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WhiteStar

Cryptography

Protection of Information

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Using Standards, but in Novel Ways

At WhiteStar communications, we use state of the art cryptographic algorithms to protect all information in flight and at rest.

We use well tested, standards-based algorithms that are provided by one of two trusted third parties. For WhiteStar C++ implementations we use the Crypto++ libraries. For WhiteStar Java implementations we use libraries supplied by Bouncy Castle. Both groups are well supported, toughly vetted, and provide optimal implementations of the algorithms that we utilize.

We never use hardware-based cryptography nor keystores in our products. Hardware is a point in time solution; it will always be breached at some point in time. We also don’t use the cryptographic libraries provided by our device manufactures. That is another source of attack outside of our control.

While we do use standards-based cryptography, we don’t use them in the normal “Internet” protocol stack. Internet based systems typically use a protocol stack that consists of HTTPS over TLS over TCP over IP. These protocols have many weaknesses that are largely the result of being designed to provide general security across a wide variety of applications and vendors above the network layer (above IP). This, in turn, was required since the network layer was not designed with security from the beginning but rather security was added to the internet as add on protocols and standards. WhiteStar’s network and NOS were designed from the beginning with a comprehensive security architecture that does not require application developers or other vendors to know or understand about security principles. This shifting of what is in the “network layer” vs what is in the “application layer” allows WhiteStar to re-employ the same cryptography, but in a much more capable and homogeneous way.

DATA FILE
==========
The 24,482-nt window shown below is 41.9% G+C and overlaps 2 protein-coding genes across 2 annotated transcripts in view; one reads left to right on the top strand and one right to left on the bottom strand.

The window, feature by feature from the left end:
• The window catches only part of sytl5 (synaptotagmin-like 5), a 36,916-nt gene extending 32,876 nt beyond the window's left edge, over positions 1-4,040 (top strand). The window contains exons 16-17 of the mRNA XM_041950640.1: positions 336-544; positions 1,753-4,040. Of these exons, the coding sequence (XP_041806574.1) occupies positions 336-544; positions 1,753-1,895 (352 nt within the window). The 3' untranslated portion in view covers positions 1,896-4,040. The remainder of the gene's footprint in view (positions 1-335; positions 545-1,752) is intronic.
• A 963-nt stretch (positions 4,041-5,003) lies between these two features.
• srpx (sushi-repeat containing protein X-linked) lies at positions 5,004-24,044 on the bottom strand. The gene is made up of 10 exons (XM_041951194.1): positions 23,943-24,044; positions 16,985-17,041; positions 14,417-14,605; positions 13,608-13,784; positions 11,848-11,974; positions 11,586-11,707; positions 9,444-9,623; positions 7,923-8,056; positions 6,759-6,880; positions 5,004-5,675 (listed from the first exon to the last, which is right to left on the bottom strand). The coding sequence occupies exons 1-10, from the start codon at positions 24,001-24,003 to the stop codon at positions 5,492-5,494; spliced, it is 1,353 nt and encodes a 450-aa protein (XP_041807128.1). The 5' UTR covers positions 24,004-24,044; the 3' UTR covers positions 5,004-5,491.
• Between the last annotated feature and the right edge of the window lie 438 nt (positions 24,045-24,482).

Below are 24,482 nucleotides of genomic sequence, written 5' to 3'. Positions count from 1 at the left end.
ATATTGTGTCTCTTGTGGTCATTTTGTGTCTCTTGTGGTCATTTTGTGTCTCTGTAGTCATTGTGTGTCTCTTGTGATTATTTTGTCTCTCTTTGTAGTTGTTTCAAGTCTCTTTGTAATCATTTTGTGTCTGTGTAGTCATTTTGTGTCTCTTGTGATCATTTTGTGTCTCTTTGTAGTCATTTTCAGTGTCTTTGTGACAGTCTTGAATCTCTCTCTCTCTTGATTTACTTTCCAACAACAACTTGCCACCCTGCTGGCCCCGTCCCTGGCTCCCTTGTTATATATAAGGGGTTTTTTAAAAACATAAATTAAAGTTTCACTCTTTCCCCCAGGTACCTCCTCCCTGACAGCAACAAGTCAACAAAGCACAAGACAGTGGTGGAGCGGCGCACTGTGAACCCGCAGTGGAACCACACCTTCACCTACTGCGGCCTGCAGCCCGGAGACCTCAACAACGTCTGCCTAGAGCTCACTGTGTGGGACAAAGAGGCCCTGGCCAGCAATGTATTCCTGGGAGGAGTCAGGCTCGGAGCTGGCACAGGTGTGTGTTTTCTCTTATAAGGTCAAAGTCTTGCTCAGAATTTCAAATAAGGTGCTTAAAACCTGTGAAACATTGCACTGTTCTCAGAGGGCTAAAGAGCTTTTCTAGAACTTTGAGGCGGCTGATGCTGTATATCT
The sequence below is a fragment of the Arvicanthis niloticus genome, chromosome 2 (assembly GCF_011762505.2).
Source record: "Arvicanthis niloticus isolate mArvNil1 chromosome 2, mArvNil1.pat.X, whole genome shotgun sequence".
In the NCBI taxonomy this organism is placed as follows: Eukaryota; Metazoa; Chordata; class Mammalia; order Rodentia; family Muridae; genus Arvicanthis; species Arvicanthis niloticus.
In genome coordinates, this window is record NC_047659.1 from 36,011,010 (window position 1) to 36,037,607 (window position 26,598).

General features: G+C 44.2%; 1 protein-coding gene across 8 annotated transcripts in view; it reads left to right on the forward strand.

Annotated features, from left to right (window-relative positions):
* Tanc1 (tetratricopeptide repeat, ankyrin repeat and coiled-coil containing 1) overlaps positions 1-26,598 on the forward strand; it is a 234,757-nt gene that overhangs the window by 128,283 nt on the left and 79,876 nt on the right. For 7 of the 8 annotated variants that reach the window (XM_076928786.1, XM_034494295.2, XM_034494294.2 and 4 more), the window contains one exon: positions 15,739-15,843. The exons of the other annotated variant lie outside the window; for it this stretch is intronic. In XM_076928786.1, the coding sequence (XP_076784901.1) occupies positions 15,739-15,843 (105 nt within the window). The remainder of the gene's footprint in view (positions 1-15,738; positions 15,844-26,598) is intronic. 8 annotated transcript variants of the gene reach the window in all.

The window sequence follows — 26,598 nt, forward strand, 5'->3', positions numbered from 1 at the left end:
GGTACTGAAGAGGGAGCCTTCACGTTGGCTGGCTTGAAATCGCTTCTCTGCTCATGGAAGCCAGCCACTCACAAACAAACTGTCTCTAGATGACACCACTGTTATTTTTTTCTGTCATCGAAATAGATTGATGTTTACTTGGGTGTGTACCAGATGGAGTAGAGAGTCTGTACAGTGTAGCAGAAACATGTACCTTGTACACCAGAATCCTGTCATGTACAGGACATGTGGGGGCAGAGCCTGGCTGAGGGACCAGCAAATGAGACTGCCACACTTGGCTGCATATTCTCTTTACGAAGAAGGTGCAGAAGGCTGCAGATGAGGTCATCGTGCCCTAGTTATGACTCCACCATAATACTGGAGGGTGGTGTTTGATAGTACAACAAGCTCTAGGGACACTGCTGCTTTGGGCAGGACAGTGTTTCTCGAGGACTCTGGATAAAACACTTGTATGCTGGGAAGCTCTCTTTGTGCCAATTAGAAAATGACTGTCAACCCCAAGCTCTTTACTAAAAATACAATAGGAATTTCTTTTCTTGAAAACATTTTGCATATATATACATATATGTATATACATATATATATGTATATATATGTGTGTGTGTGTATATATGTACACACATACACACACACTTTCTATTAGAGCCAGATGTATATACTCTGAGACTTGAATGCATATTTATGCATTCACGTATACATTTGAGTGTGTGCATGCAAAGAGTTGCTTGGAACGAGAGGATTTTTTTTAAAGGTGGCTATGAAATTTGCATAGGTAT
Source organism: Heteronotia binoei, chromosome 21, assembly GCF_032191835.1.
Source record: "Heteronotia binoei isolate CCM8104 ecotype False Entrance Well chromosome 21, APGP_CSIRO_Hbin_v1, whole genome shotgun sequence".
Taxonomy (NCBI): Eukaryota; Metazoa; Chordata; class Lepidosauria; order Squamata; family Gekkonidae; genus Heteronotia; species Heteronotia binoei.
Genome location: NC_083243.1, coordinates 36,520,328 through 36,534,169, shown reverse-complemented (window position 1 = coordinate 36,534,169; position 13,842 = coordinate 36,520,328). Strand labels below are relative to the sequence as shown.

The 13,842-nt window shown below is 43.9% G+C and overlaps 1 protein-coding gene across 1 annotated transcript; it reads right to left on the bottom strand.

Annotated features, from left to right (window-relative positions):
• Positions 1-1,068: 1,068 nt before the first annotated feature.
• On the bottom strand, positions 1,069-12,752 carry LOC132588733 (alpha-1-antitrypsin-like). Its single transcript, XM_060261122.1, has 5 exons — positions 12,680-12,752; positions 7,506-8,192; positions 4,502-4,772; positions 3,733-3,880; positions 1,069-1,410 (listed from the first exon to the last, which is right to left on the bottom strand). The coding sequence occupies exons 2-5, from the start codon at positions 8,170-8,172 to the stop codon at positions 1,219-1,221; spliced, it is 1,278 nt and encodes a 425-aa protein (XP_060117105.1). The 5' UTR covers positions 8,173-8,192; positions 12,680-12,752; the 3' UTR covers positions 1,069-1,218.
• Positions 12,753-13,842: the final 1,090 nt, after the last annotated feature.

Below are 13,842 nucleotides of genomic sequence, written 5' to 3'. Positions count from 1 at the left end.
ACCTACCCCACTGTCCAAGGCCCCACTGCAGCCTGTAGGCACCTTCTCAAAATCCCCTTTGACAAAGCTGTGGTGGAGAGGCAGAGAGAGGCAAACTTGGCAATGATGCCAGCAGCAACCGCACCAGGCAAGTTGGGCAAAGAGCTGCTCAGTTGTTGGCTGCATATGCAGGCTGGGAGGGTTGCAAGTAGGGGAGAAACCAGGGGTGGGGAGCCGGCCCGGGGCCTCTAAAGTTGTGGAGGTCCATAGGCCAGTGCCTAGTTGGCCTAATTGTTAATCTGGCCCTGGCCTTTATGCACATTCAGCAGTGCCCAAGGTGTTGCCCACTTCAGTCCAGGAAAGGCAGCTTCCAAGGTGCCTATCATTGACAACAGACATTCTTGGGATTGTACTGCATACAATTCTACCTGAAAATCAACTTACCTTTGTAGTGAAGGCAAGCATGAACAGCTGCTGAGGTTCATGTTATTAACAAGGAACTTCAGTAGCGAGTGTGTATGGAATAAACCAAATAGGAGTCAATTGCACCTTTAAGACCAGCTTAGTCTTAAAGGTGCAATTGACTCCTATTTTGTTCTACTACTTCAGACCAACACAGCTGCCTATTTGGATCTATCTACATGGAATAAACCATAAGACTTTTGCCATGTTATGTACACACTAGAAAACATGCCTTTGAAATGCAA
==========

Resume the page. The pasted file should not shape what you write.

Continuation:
Within the WhiteStar network we employ a layered approach to security with redundant hardened firewalls, DDoS protection, and separate control and data plane networks. All deployed servers utilize TPMs that securely boot Red Hat Enterprise Linux (RHEL) running SE Linux with ultra-high trust certificates. These servers are maintained in hardened US Based data centers which are maintained by a staff of former US military personnel.

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